After the drenching
February 8, 2009
One of the key components to proper equipment selection is the responsibility of the owner/employer to know the hazards in his workplace. Not only does this knowledge apply to determining what type of emergency drench device is best suited for the hazard, but, in many cases, the end user must know how to properly and legally dispose of the contaminated flushing fluid after it is used to irrigate the exposed worker. Depending on the hazardous substance involved, local, state and/or federal statutes may affect the disposal of this waste.
An open gravity drain to the sewer system has long been used to dispose of contaminated fluids from a shower or eyewash. In locations where no drain was available, the waste fluid was simply mopped up and thrown out. But as more regulations govern the retention and disposal of contaminated flushing fluid, finding alternatives has become necessary.
One of the most effective methods is a vacuum and waste drainage system. This system will capture and contain the contaminated flushing fluid with no possible exposure or leakage into the public water system.
Vacuum drainage systems also offer the opportunity to create a cleaner, safer environment and reduce health hazards associated with the disposal of hazardous waste by depositing the contaminated fluid into a containment vessel for controlled disposal.
Vacuum drainage systems
Vacuum drainage systems are a viable alternative to gravity drainage that uses the combined forces of atmospheric and vacuum pressures to move the contaminated flushing fluid from the shower or eyewash to sanitary waste lines or containment vessels without requiring floor drains or underground piping.
A vacuum drainage system is an engineered plumbing system consisting of three basic components:
- A vacuum generating and temporary waste collection center (Vac Center);
- A vacuum drainage piping network;
- Vacuum valve and control components used to isolate the vacuum piping network from atmospheric pressure and collect waste at its point of origin.
A Vac Center consists of waste collection tanks, vacuum pumps and system controls which automate the operation of the system. The size of the system’s waste collection tanks and vacuum pump capacities are based on the gallons per minute specifications of the specific shower or eyewash units that are attached to the system. It is also important to note that sizing of both tanks and pumps is always based on providing the Vac Center full redundancy in system capacity.
The piping network consists of the connection to a collection point at the individual shower or eyewash fixture, as well as the vertical and horizontal piping needed to transport the waste from the point of use to the vacuum collection center. It is important that the internal surfaces of the piping are smooth and nonporous. For this reason, the piping network is typically specified with PVC, copper or stainless pipe with approved DWV waste fittings, allowing for smooth transition of waste through the piping network.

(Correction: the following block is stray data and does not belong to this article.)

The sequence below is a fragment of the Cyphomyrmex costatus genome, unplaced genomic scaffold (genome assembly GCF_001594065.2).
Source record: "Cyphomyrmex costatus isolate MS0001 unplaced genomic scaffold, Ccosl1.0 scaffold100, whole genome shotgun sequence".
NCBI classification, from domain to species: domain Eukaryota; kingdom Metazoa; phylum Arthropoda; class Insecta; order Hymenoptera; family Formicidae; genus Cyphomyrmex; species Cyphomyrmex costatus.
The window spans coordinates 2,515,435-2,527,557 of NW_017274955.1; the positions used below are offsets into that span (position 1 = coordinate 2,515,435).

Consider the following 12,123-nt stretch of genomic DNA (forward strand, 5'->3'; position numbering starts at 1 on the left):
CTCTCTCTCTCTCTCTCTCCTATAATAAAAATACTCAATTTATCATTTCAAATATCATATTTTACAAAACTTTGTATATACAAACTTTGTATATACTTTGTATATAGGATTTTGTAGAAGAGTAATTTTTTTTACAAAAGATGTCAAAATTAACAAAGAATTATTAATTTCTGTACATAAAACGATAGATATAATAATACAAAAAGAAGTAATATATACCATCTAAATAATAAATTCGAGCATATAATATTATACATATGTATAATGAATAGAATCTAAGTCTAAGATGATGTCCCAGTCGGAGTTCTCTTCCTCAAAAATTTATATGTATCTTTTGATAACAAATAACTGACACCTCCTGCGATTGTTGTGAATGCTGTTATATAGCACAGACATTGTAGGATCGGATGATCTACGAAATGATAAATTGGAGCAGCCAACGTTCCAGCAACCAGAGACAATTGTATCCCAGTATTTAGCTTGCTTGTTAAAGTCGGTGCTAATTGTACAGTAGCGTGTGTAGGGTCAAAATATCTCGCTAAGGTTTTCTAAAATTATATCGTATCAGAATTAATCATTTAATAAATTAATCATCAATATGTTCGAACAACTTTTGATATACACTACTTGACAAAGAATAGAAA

The vacuum pressure in the piping network is separated from atmospheric pressure at the waste collection vessel serving the emergency fixture by means of vacuum valve and control components. This third group of components also includes an intermediate waste collection vessel, known as an Accumulator; a normally closed interface valve, known as the Extraction Valve, which separates atmospheric pressure at the Accumulator from vacuum pressure in the piping network; and a Controller which operates the Extraction Valve.
Contaminated flushing fluid from the emergency drench equipment drains into the Accumulator. As the Accumulator fills, atmospheric pressure between the Accumulator and Controller becomes sealed off. This pressure causes the Controller to open the normally closed Extraction Valve, allowing atmospheric pressure to enter through the Accumulator, aerate the collected waste and move it from the Accumulator into the waste piping network. The Extraction Valve remains open until contaminated flushing fluid is cleared from the Accumulator and is sent to the Vac Center.
Once the waste fluid has reached the Vac Center, it is temporarily held before being automatically discharged to either a containment vessel or, if possible, a municipal sewer connection, thus allowing for controlled waste disposal.
Vacuum systems allow drainage to be provided anywhere within the facility without requiring floor drains or vent stacks. Emergency drench equipment can be placed where necessary without concern for wastewater cleanup or damage associated with equipment use or testing.
The waste piping network’s flexibility to run vertically as well as horizontally, through smaller space limited areas and without requirement to plan around obstructions, offers more choices to plant owners. This is especially beneficial in facilities where relocation of emergency equipment is required due to manufacturing concerns requiring regular change in layout.
Because air can leak in but waste cannot leak out, ex-filtration of hazardous waste effluent into the environment is also eliminated with a vacuum drainage system.